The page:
IGF-I Bioactivity in an Elderly Population

Relation to Insulin Sensitivity, Insulin Levels, and the Metabolic Syndrome

  1. Michael P. Brugts1,
  2. Cornelia M. van Duijn2,
  3. Leo J. Hofland1,
  4. Jacqueline C. Witteman2,
  5. Steven W.J. Lamberts1 and
  6. Joseph A.M.J.L. Janssen1
  1. 1Department of Internal Medicine, Erasmus Medical Center, Rotterdam, the Netherlands;
  2. 2Department of Epidemiology and Biostatistics, Erasmus Medical Center, Rotterdam, the Netherlands.
  1. Corresponding author: Joseph A.M.J.L. Janssen, j.a.m.j.l.janssen{at}


OBJECTIVE There is a complex relationship between IGF-I, IGF binding proteins, growth hormone, and insulin. The IGF-I kinase receptor activation assay (KIRA) is a novel method for measuring IGF-I bioactivity in human serum. We speculated that determination of IGF-I bioactivity might broaden our understanding of the IGF-I system in subjects with the metabolic syndrome. The purpose of our study was to investigate whether IGF-I bioactivity was related to insulin sensitivity and the metabolic syndrome.

RESEARCH DESIGN AND METHODS We conducted a cross-sectional study embedded in a random sample (1,036 elderly subjects) of a prospective population-based cohort study. IGF-I bioactivity was determined by the IGF-I KIRA. Categories of glucose (in)tolerance were defined by the 2003 American Diabetes Association criteria. Insulin sensitivity was assessed by homeostasis model assessment. The Adult Treatment Panel III definition of the metabolic syndrome was used.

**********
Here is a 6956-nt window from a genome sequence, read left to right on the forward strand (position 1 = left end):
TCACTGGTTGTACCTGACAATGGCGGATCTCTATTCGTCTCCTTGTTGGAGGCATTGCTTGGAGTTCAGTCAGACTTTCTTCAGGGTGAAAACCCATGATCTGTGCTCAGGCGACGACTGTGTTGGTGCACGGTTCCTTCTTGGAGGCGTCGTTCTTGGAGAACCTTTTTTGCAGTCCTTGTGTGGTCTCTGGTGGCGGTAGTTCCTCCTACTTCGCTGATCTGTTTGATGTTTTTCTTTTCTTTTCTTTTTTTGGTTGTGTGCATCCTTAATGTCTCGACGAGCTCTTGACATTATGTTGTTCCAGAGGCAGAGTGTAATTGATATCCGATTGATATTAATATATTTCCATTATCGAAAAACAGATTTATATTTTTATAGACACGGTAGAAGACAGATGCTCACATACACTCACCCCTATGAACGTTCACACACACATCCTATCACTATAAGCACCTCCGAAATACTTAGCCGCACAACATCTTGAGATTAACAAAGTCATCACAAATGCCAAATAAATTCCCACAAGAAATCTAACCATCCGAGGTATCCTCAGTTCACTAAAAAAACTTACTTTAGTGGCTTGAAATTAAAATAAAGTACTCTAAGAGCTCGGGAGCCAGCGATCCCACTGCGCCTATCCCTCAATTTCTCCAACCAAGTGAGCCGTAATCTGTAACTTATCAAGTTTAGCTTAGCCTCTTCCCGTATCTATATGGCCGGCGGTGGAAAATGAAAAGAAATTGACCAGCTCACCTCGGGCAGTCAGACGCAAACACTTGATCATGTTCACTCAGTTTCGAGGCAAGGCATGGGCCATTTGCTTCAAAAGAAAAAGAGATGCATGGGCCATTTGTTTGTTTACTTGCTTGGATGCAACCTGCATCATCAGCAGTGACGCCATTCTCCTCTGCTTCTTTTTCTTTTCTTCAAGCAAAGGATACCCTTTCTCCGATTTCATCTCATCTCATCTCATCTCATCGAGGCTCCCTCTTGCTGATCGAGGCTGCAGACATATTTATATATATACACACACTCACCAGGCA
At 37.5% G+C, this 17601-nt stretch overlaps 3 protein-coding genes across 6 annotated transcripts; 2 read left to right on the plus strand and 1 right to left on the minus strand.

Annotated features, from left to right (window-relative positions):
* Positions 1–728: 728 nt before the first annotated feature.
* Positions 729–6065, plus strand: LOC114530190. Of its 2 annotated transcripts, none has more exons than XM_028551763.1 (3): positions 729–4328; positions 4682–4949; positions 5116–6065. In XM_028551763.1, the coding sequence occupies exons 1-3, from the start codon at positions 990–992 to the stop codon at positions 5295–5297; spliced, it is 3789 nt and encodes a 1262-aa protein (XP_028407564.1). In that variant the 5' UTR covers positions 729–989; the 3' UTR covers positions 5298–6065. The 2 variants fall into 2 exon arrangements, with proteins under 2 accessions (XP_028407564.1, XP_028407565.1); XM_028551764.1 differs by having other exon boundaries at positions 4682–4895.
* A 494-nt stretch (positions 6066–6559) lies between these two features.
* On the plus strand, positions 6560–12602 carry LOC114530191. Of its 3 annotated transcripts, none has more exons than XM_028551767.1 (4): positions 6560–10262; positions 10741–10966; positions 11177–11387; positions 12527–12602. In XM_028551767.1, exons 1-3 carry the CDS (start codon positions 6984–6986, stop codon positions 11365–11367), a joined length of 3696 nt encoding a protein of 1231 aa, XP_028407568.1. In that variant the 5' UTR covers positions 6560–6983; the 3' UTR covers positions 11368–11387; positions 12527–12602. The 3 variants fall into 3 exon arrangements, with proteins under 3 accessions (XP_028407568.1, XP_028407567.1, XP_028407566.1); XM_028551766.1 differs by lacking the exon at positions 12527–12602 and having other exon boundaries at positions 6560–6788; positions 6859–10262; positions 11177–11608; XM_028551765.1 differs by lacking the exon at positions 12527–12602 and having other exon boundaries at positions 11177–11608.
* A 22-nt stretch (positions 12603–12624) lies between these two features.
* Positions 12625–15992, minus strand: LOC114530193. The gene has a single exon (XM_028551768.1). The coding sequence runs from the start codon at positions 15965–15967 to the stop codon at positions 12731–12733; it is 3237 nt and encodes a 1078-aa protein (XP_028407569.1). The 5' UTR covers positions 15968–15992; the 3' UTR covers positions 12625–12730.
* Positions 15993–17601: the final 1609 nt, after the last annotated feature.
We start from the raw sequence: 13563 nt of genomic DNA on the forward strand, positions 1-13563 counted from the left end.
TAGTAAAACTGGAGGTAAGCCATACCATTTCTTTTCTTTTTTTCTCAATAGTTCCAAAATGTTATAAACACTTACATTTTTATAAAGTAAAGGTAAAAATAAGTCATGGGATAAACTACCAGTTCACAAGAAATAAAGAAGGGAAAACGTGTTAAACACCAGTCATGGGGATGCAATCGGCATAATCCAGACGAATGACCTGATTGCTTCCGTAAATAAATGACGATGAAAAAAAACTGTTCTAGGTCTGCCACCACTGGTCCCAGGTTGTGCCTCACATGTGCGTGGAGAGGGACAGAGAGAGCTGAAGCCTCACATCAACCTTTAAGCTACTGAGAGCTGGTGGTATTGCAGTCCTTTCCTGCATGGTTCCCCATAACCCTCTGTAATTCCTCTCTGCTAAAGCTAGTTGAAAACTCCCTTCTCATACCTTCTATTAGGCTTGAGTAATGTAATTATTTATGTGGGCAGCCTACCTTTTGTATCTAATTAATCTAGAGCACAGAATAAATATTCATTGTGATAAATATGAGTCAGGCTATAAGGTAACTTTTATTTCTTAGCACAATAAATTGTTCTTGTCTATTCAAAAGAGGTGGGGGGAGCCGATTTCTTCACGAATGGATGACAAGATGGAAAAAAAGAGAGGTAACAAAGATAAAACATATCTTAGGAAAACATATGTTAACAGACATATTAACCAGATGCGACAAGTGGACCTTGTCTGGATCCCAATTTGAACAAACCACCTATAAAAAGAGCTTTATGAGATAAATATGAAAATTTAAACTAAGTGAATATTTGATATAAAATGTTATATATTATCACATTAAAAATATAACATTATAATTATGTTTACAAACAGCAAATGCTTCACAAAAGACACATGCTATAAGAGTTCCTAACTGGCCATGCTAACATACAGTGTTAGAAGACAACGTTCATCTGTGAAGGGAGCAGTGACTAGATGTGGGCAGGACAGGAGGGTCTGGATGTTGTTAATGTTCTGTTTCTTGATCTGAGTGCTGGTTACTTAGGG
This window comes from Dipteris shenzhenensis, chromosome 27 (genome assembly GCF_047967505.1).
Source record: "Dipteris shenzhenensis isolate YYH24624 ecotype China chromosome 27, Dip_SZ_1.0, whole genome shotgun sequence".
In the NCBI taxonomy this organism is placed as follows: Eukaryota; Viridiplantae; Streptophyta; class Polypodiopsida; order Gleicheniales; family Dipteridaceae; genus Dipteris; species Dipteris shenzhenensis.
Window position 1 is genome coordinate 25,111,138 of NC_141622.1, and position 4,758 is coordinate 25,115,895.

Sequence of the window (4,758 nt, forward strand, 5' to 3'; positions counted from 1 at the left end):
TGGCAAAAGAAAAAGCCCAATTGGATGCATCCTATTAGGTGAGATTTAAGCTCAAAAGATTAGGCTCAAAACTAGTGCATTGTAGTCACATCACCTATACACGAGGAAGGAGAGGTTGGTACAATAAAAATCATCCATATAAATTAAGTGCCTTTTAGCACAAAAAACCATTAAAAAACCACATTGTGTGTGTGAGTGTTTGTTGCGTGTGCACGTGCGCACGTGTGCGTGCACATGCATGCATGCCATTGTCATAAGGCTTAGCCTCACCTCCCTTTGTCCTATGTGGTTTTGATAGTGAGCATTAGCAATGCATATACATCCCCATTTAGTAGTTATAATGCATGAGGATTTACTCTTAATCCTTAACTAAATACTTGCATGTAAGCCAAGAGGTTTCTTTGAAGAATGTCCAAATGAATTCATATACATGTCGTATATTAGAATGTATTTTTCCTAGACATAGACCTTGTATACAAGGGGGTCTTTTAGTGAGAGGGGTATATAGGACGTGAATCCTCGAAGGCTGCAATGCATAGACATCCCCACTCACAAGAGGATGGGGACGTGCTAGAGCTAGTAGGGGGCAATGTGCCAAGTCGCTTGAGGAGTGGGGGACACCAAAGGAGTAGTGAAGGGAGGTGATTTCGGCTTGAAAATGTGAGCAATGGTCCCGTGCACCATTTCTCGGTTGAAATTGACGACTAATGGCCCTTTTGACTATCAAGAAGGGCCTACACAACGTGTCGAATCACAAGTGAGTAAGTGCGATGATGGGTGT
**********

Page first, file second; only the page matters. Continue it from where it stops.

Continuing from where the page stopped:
RESULTS In subjects with normal fasting glucose and impaired fasting glucose, IGF-I bioactivity progressively increased with increasing insulin resistance, peaked at fasting glucose levels just below 7.0 mmol/l, and dropped at higher glucose levels. Mean IGF-I bioactivity peaked when three criteria of the metabolic syndrome were present and then declined significantly when five criteria of the metabolic syndrome were present.

CONCLUSIONS We observed that IGF-I bioactivity was related to insulin sensitivity, insulin levels, and the metabolic syndrome. Our study suggests that there exists an inverse U-shaped relationship between IGF-I bioactivity and number of components of the metabolic syndrome. This observation contrasts with previous results reporting an inverse relationship between total IGF-I and components of the metabolic syndrome.


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    • Received April 21, 2009.
    • Accepted November 8, 2009.
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